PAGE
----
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(NECN: Scot Yount, Newbury, Mass.) - Two down, how many more to go? On Plum Island, at least a dozen beach front homes are in danger.
"We are very concerned, you know it is devastating for the town, devastating for the individual homeowners," said the town's police chief Michael Reilly.
The latest storm brought high and very powerful tides. Very early this morning this house literally crashed to the ground, after the beating it took during the previous high tide.
All along Annapolis way, homeowners are on edge. They have been embroiled in a legal quagmire for several years with regulatory agencies.
"This really has upset everyone, certainly if you lost a home because you can't get a permit to do something, that just shouldn't happen in America, never mind Massachusetts," said beach front homeowner Bob Conners.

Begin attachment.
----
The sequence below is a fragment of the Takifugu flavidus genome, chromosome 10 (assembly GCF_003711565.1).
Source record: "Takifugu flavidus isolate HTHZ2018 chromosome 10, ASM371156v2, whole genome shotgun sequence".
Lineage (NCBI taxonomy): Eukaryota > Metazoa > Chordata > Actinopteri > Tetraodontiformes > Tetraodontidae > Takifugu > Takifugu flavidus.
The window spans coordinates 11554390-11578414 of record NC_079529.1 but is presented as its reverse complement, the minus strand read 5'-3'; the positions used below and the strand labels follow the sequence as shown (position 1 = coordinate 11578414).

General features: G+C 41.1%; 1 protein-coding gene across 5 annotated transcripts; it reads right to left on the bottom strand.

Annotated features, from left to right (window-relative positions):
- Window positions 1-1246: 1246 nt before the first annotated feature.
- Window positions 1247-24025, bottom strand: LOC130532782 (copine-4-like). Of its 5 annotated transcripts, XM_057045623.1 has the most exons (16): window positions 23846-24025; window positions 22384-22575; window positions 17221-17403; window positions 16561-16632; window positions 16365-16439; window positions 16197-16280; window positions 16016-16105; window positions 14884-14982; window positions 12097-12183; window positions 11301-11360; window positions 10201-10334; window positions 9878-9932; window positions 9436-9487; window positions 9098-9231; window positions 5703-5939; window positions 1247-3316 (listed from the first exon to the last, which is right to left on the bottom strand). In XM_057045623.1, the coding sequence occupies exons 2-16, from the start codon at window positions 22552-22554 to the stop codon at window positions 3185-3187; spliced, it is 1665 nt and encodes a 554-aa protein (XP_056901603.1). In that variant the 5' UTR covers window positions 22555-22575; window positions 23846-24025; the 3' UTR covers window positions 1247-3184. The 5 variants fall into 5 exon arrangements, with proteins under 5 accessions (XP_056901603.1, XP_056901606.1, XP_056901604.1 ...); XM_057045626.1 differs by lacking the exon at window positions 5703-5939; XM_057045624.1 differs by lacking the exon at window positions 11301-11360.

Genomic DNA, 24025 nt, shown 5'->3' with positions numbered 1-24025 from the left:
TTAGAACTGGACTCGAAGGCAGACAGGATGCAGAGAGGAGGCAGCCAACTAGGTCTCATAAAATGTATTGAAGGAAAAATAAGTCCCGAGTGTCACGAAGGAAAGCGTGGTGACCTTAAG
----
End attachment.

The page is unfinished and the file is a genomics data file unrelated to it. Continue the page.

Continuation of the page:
"Forty thousand dollars, we spent to save that house" said builder Ron Ricker.
When homeowners have gotten permits, the work they were able to do at times has not been enough.
"I thought when we finished working on it that we were good, I didn't think that it would ever go down, and I was shocked to see the power of the ocean and what it could really do," said Ricker.
And say town residents and officials, it has all come so fast.
"There used to be three hundred yard of beach before you got to the water and at high tide today this is what we have, over the last 10 years, it has really come fast," said chief Reilly.